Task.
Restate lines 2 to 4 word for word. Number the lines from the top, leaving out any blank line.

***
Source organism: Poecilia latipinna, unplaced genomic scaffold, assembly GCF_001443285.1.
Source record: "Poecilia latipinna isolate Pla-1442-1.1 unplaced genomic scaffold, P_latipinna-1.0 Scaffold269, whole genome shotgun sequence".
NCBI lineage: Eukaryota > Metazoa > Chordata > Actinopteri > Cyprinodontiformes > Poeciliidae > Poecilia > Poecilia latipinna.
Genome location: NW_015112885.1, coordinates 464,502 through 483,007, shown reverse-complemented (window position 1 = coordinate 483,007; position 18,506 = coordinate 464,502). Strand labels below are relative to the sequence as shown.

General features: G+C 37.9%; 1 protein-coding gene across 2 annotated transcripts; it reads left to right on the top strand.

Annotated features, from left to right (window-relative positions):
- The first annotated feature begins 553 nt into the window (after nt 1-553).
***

Source record: "Poecilia latipinna isolate Pla-1442-1.1 unplaced genomic scaffold, P_latipinna-1.0 Scaffold269, whole genome shotgun sequence".
NCBI lineage: Eukaryota > Metazoa > Chordata > Actinopteri > Cyprinodontiformes > Poeciliidae > Poecilia > Poecilia latipinna.
Genome location: NW_015112885.1, coordinates 464,502 through 483,007, shown reverse-complemented (window position 1 = coordinate 483,007; position 18,506 = coordinate 464,502). Strand labels below are relative to the sequence as shown.